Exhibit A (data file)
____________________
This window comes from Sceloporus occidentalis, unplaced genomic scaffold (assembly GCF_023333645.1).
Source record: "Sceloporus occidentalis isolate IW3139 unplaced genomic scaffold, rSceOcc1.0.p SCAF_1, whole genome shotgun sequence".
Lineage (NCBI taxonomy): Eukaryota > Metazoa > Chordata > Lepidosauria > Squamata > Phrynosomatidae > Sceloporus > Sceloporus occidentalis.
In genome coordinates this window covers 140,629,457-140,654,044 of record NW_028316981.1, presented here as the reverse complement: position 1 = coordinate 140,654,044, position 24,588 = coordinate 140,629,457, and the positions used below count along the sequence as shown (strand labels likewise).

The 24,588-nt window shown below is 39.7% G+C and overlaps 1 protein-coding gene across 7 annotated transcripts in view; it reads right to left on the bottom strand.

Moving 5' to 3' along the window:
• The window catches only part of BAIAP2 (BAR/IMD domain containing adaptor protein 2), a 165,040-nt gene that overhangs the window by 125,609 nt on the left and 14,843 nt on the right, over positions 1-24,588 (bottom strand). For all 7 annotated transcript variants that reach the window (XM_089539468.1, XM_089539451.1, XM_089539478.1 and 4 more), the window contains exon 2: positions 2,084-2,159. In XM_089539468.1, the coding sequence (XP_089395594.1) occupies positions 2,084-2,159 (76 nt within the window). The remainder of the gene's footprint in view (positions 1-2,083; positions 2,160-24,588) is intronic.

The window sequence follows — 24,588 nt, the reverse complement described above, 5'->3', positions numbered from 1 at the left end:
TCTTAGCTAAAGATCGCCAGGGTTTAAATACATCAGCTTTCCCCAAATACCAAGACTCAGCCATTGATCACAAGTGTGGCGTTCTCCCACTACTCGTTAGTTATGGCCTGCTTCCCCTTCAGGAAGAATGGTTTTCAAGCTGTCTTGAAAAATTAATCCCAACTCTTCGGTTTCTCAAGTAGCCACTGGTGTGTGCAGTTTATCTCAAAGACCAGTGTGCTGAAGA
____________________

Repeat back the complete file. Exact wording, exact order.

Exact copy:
This window comes from Sceloporus occidentalis, unplaced genomic scaffold (assembly GCF_023333645.1).
Source record: "Sceloporus occidentalis isolate IW3139 unplaced genomic scaffold, rSceOcc1.0.p SCAF_1, whole genome shotgun sequence".
Lineage (NCBI taxonomy): Eukaryota > Metazoa > Chordata > Lepidosauria > Squamata > Phrynosomatidae > Sceloporus > Sceloporus occidentalis.
In genome coordinates this window covers 140,629,457-140,654,044 of record NW_028316981.1, presented here as the reverse complement: position 1 = coordinate 140,654,044, position 24,588 = coordinate 140,629,457, and the positions used below count along the sequence as shown (strand labels likewise).

The 24,588-nt window shown below is 39.7% G+C and overlaps 1 protein-coding gene across 7 annotated transcripts in view; it reads right to left on the bottom strand.

Moving 5' to 3' along the window:
• The window catches only part of BAIAP2 (BAR/IMD domain containing adaptor protein 2), a 165,040-nt gene that overhangs the window by 125,609 nt on the left and 14,843 nt on the right, over positions 1-24,588 (bottom strand). For all 7 annotated transcript variants that reach the window (XM_089539468.1, XM_089539451.1, XM_089539478.1 and 4 more), the window contains exon 2: positions 2,084-2,159. In XM_089539468.1, the coding sequence (XP_089395594.1) occupies positions 2,084-2,159 (76 nt within the window). The remainder of the gene's footprint in view (positions 1-2,083; positions 2,160-24,588) is intronic.

The window sequence follows — 24,588 nt, the reverse complement described above, 5'->3', positions numbered from 1 at the left end:
TCTTAGCTAAAGATCGCCAGGGTTTAAATACATCAGCTTTCCCCAAATACCAAGACTCAGCCATTGATCACAAGTGTGGCGTTCTCCCACTACTCGTTAGTTATGGCCTGCTTCCCCTTCAGGAAGAATGGTTTTCAAGCTGTCTTGAAAAATTAATCCCAACTCTTCGGTTTCTCAAGTAGCCACTGGTGTGTGCAGTTTATCTCAAAGACCAGTGTGCTGAAGA